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Dagstuhl Seminar 11452

Analysis of Dynamic Social and Technological Networks

( Nov 08 – Nov 11, 2011 )

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In the recent years, we have witnessed an increasing interest in the analysis of complex networks, i.e., networks composed of many interacting entities that show emergent behavior at global level. Usually, the key features of these networks can be captured by means of a statistical characterisation of their properties at local level such as their degree distribution and clustering coefficient. Models can then be built in order to describe the system in its entirety and to study the processes taking place on it, also over time. These models can be used to understand several phenomena dependent on the structure and dynamics of these networked systems, such as the spreading of computer viruses.

One of the main motivations of the explosion of interest in social networks that we are seeing is the availability of large data sets, e.g., the "snapshots" of the Internet structure or the maps of online social networks obtained by crawling extremely popular Web sites like Facebook and Twitter. Moreover, many data collections exercises of data sets related to human interactions by means of Bluetooth radio or GPS receivers have been carried in the recent years. These large data sets provide information that is not limited to a particular instant of time, but cover a very large time interval as well as fine grained space information. These data sets can be used to study the evolution of the network and dynamic processes happening over time such as simulated epidemics. Other large data sets that have attracted considerable interest include biological, commodity and economic networks. The initial research efforts have been focussed on the analysis of the static properties of these networks, including the presence of clusters, hubs, and community structure, More recently, researchers became interested in studying dynamic processes taking place on these networks such as information diffusion in the Internet, disease epidemics and malware propagation.

The goal of this seminar was broad, including both mathematical aspects and practical applications of theoretical models and techniques. The seminar focused on two key classes of networks that are of fundamental importance not only in computer science but also in the everyday life of millions of people, namely technological networks and online social networks.

The main contributions of this seminar were:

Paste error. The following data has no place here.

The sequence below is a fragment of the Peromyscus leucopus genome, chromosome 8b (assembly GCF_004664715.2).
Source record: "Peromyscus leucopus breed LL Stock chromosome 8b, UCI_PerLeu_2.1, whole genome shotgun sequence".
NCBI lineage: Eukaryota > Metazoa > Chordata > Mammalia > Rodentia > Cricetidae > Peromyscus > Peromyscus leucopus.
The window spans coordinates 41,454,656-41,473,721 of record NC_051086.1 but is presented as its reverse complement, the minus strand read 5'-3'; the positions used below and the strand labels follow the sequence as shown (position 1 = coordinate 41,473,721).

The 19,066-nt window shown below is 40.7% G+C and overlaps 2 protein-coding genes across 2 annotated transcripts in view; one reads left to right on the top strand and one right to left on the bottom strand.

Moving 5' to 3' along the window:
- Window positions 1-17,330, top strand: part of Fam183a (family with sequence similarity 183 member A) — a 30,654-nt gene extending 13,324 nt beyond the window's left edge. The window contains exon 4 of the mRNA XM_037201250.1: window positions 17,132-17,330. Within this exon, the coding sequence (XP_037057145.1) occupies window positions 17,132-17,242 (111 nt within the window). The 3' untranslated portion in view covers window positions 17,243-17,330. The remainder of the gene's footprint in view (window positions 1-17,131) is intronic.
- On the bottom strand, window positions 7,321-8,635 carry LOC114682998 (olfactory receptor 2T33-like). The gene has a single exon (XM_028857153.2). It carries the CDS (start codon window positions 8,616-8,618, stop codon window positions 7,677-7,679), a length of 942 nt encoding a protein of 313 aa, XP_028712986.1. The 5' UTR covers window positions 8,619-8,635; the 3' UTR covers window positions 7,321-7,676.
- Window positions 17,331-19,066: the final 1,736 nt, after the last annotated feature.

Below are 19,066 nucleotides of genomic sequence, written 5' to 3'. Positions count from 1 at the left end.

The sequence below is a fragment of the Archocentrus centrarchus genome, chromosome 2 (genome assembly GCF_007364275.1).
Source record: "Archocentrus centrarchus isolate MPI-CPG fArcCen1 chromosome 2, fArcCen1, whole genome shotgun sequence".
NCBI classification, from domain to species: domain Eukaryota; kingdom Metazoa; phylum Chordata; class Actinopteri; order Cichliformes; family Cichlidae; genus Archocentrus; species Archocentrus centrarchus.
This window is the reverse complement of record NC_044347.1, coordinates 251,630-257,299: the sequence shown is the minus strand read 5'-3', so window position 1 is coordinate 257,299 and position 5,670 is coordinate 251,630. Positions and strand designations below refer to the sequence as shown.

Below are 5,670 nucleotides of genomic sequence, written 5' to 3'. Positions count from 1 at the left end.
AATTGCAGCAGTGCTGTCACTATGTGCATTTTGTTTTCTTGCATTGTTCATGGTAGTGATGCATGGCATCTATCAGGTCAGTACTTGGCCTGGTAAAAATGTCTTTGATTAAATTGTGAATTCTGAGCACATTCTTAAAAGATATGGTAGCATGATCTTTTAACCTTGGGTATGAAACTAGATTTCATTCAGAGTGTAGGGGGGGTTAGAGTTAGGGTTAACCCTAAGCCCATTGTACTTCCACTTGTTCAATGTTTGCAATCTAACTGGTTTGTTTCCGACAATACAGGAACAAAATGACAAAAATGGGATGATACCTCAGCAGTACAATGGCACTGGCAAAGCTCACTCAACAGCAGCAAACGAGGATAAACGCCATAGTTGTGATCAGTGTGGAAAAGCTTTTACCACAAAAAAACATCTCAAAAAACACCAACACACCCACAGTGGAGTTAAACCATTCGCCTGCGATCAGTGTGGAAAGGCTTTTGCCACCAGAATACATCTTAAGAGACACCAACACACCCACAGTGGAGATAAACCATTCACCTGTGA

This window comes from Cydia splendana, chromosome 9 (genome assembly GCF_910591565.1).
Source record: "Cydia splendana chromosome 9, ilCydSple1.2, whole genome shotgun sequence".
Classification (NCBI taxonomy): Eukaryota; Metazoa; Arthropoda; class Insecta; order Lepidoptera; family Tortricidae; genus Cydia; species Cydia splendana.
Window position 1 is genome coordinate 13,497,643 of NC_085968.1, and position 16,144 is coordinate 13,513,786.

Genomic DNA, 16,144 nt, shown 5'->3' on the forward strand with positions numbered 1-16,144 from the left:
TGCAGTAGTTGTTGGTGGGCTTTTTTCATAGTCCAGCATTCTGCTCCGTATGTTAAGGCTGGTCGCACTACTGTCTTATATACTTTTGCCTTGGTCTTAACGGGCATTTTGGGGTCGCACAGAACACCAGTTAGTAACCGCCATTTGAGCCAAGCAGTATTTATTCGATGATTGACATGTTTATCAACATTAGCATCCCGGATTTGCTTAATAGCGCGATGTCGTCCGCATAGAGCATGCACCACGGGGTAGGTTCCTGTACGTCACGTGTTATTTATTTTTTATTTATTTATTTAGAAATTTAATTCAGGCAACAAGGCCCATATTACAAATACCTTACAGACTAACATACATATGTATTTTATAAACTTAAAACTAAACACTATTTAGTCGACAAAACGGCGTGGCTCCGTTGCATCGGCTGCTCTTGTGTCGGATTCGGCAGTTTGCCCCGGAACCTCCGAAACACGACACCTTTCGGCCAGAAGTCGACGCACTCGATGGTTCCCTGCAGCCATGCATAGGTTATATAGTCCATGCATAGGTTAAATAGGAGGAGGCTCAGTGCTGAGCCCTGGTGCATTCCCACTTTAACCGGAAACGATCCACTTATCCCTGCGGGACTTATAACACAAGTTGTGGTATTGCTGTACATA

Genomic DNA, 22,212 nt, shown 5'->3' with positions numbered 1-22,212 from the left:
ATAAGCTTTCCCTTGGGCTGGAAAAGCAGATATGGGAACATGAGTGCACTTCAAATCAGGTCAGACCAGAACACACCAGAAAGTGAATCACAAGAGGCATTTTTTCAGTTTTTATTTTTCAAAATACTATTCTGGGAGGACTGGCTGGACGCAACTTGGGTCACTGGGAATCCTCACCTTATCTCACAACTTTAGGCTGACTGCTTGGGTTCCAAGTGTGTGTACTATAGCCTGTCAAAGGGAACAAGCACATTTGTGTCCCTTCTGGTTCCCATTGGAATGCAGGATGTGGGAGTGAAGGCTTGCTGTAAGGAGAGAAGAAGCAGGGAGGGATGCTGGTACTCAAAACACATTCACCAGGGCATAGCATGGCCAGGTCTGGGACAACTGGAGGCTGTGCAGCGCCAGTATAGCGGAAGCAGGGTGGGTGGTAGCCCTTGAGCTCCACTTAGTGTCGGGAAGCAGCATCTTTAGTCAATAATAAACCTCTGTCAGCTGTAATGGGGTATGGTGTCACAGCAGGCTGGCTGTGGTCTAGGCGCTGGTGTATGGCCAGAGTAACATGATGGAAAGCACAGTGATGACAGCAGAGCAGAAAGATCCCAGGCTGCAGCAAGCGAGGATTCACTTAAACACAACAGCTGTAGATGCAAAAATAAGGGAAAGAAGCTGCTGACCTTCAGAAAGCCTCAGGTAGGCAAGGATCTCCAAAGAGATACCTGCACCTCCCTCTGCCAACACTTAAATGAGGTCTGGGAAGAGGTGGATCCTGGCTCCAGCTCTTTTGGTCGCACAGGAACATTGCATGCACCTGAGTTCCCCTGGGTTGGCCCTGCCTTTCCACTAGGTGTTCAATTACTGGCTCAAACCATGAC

• Presenting a wide range of recent research results on the dynamics of processes and structure of technological and social networks.
  • Exchanging solutions and practices in the different areas of computer science and other disciplines in order to find novel solutions and start fruitful long-term collaborations among the seminar attendants.
  • Exploring the new challenges and opportunities arising from the analysis of data from mobile devices and social network tools, which offer the change to collect very rich data sets of information about the everyday life of people including their movements, their contacts and their social network.
  • Discussing how the social networks extracted from mobile device interactions are time and location dependent, requiring new models and techniques to study them.
  • Examining the application of machine learning and data mining techniques to the analysis of technological and social networks, bringing together researchers and practitioners working on the massive available networking data sets and machine learning experts interested in real-world problems.
  • Studying and considering the computational challenges presented by the scale of these data sets, which impose the design of novel algorithms and the rethinking of existing techniques.
  • Discussing the ethical problems arising from the treatment of privacy-sensitive user data and potential technical and legal solutions to overcome them.

  • Ginestra Bianconi (Northeastern University - Boston, US) [dblp]
  • Vincent D. Blondel (UC Louvain-la-Neuve, BE)
  • Sonja Buchegger (KTH Royal Institute of Technology, SE) [dblp]
  • Krishna P. Gummadi (MPI-SWS - Saarbrücken, DE) [dblp]
  • Des Higham (The University of Strathclyde - Glasgow, GB)
  • Petter Holme (University of Umeå, SE)
  • Byungnam Kahng (Seoul National University, KR)
  • Renaud Lambiotte (Imperial College London, GB) [dblp]
  • Cecilia Mascolo (University of Cambridge, GB) [dblp]
  • Alan Mislove (Northeastern University - Boston, US)
  • Mirco Musolesi (University of Birmingham, GB)
  • Vincenzo Nicosia (University of Catania, IT)
  • Anastasios Noulas (University of Cambridge, GB)
  • Eamonn O'Neill (University of Bath, GB)
  • Alessandro Panconesi (Sapienza University of Rome, IT) [dblp]
  • Daniele Quercia (University of Cambridge, GB) [dblp]
  • Jason Rentfrow (University of Cambridge, GB)
  • Stefan Saroiu (Microsoft Corporation - Redmond, US)
  • Salvatore Scellato (University of Cambridge, GB)
  • Roberta Sinatra (University of Catania, IT)
  • Michael Sirivianos (Telefonica Research - Barcelona, ES) [dblp]
  • Thorsten Strufe (TU Darmstadt, DE) [dblp]
  • John Tang (University of Cambridge, GB)
  • Walter Willinger (AT&T Labs Research - Florham Park, US) [dblp]

  • artificial intelligence/robotics
  • mobile computing
  • networks
  • society
  • HCI
  • modeling/simulation

  • Complex Networks
  • Social Networks
  • Technological Networks
  • Network Analysis
  • Network Data Mining